Marla Gilson found out in January that she had acute leukemia.
By March, she learned that her disease had cost her not only her good health, but her job leading an advocacy group for the Jewish aged.
In quick succession, friends, colleagues and acquaintances in Washington’s Jewish activist community rallied to Gilson’s bedside to support her in her fight with her employer—the Association of Jewish Aging Services—and also to champion a wider cause: registering Ashkenazi Jews as potential bone marrow donors.
Gilson, a Capitol Hill presence for decades with stints working for Hadassah, the American Israel Public Affairs Committee and several Democratic Party campaigns, told friends she did not want a tribute. Instead, she said, she wanted to alert Jews to the need to register with Gift of Life, the national bone marrow registry.
“She was happy to raise the issue,” said Laura Cutler, who heads the Israel studies program at American University and serves on the boards of several Jewish family foundations. “We saw it as a way to get more Jewish potential donors.”
A bone marrow match was found for Gilson, who is now in remission. She is scheduled to undergo a bone marrow transplant next month.
Gilson declined to be interviewed for this story, but friends and colleagues who talked to JTA offered details of Gilson’s fight against the Association of Jewish Aging Services and talked about how Gilson’s illness had inspired them to support the cause of bone marrow donor registration.
Gilson long has been known in Washington for her advocacy work for federally funded stem cell research and for banning the use of genetic information in employment. As director of Hadassah’s Washington office, she usually was in the room when presidents met with Jewish leaders; her last such meeting was with President Obama in July 2009. That meeting came not long after Obama signed an executive order earmarking funds for stem cell research – something that Gilson had spent the better part of her career advocating for.
Within months, however, Hadassah was reeling from its losses as a victim of Bernard Madoff’s Ponzi scheme and, with the organization in financial distress, Gilson lost her job.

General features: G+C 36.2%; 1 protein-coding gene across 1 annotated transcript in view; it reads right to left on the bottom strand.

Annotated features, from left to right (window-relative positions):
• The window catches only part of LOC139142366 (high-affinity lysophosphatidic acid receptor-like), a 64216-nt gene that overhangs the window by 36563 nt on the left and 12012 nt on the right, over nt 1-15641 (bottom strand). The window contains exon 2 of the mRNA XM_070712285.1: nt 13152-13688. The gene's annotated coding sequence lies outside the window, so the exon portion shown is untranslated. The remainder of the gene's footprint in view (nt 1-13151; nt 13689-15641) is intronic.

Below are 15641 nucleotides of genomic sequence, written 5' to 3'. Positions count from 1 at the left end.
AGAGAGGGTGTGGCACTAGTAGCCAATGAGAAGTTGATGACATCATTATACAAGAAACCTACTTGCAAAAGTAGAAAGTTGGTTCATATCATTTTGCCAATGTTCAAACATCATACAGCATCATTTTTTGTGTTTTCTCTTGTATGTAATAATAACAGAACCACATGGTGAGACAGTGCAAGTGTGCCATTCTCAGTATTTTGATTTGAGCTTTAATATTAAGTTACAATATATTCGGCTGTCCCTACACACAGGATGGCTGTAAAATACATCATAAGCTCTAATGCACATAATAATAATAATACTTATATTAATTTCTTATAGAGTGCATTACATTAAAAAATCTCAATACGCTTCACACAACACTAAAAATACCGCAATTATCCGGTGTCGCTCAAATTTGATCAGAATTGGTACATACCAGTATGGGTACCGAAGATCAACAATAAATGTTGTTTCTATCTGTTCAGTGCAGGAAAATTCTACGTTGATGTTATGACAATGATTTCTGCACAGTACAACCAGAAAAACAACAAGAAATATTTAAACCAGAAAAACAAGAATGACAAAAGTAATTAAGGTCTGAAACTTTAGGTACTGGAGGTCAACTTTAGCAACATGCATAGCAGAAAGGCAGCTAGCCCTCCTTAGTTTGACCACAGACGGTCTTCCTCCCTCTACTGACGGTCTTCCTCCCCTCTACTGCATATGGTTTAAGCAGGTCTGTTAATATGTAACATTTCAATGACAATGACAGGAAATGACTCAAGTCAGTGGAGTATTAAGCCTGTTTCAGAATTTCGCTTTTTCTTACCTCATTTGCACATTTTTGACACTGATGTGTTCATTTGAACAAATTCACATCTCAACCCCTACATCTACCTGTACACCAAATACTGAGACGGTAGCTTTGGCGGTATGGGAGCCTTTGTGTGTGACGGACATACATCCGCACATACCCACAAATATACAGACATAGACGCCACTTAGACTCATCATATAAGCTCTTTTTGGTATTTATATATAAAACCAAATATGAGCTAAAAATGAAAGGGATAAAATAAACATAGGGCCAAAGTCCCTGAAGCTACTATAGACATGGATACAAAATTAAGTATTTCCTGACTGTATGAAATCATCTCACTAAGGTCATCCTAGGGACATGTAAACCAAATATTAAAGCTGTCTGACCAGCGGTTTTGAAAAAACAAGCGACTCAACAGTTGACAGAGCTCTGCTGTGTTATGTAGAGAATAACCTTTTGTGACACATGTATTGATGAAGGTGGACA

She was soon hired as president and CEO of the Association of Jewish Aging Services, an umbrella body for homes for the aged in the United States and Canada. Within six months, Gilson was preparing a budget for the organization and was well on her way to organizing a conference in Dallas that took place this week. The association’s board of directors applauded her work, calling her prompt and effective.
After she learned of her illness and began chemotherapy, Gilson asked the association’s board if she could work from home because she was vulnerable to infection. She promised to return to work by Sept. 1—the date by which she now expects to be sufficiently recovered from her bone marrow transplant.
However, according to email exchanges obtained by JTA, the board balked, saying Gilson’s job was too critical to do from home.
“Your proposal, if accepted, would pose undue hardship to our organization,” an email from the board stated, noting that board members had been filling in for many of her duties since she became ill.
The emails show that Gilson offered to dedicate part of her salary to a consultant who would fill in the gaps until she returned to the job, but the Association of Jewish Aging Services said no.
“We cannot dedicate the same time until you return or while a temporary consultant, assuming one could be recruited and engaged, becomes familiar with our issues, members, industry, partners, etc.,” an email from the board stated.